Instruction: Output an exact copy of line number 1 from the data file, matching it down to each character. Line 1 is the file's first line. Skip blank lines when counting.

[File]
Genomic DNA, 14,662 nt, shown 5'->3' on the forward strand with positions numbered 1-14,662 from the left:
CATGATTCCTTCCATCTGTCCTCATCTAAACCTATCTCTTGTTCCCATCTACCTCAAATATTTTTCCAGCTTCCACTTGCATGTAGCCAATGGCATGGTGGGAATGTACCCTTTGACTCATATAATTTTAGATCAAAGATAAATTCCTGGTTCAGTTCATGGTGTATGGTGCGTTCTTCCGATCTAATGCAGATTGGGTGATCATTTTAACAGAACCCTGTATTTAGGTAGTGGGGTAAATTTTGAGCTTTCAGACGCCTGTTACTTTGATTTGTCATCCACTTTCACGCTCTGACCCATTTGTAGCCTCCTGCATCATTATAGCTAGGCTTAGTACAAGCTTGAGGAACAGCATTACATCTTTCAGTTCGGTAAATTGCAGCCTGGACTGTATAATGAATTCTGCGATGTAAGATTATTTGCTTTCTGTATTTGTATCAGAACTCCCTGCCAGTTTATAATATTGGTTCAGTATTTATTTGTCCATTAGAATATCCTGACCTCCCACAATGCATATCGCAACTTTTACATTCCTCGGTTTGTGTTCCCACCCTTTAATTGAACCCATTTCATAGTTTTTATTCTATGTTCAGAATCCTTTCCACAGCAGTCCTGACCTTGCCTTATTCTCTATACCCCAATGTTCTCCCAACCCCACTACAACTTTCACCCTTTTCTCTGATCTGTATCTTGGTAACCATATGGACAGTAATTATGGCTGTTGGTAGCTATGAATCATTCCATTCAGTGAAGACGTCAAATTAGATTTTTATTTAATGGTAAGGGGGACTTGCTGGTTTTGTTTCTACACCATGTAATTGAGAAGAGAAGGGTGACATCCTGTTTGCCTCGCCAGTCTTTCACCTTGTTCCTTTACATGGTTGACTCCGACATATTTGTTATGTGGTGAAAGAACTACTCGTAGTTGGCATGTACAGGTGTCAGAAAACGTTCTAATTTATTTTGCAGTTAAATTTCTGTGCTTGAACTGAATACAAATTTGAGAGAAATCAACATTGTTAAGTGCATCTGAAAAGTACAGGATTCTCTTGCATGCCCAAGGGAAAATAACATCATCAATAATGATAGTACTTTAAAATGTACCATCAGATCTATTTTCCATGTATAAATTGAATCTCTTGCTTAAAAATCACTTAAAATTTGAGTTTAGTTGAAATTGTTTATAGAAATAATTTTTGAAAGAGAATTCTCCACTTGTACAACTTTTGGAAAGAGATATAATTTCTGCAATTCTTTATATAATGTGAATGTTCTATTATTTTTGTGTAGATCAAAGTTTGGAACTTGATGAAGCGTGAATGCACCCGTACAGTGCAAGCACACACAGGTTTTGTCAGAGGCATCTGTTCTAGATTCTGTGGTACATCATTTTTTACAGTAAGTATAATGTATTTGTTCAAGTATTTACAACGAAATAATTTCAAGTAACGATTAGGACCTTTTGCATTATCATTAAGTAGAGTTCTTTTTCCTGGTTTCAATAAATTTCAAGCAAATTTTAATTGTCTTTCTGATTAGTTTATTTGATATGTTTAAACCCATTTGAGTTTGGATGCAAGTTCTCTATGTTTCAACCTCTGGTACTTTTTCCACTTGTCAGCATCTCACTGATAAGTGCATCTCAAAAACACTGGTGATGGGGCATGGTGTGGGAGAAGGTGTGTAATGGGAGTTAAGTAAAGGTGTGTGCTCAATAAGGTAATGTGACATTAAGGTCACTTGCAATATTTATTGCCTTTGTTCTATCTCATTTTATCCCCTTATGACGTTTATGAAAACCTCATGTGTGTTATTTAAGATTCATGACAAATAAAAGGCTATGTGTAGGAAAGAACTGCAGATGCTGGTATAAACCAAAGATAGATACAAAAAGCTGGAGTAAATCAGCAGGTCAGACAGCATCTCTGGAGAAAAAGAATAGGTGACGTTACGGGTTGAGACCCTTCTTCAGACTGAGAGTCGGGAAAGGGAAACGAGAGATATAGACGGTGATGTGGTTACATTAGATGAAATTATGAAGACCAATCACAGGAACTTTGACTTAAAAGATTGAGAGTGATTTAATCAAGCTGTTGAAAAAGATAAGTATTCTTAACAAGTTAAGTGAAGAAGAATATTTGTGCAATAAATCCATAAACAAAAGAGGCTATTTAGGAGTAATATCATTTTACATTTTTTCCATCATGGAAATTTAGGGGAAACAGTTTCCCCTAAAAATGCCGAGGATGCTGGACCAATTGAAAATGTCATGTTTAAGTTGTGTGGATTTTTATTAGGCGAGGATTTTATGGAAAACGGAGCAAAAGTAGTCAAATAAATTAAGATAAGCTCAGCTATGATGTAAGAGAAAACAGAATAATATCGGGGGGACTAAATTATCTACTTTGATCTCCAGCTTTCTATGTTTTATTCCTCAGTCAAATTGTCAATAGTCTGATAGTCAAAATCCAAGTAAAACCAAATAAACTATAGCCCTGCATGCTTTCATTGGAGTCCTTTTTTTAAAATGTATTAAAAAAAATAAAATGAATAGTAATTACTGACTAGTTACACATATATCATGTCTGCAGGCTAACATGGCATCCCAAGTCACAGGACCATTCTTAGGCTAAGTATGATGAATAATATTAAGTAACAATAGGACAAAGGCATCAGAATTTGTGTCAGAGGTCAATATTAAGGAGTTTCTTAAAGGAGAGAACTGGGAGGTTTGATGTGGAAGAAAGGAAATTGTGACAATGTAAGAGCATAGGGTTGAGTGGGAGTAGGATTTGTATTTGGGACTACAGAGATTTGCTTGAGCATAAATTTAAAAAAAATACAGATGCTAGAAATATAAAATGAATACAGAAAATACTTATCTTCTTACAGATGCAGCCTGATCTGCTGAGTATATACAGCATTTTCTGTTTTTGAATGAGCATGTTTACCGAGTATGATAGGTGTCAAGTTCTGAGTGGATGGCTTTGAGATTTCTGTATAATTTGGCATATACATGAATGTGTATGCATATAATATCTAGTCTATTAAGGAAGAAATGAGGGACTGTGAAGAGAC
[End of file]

Genomic DNA, 14,662 nt, shown 5'->3' on the forward strand with positions numbered 1-14,662 from the left: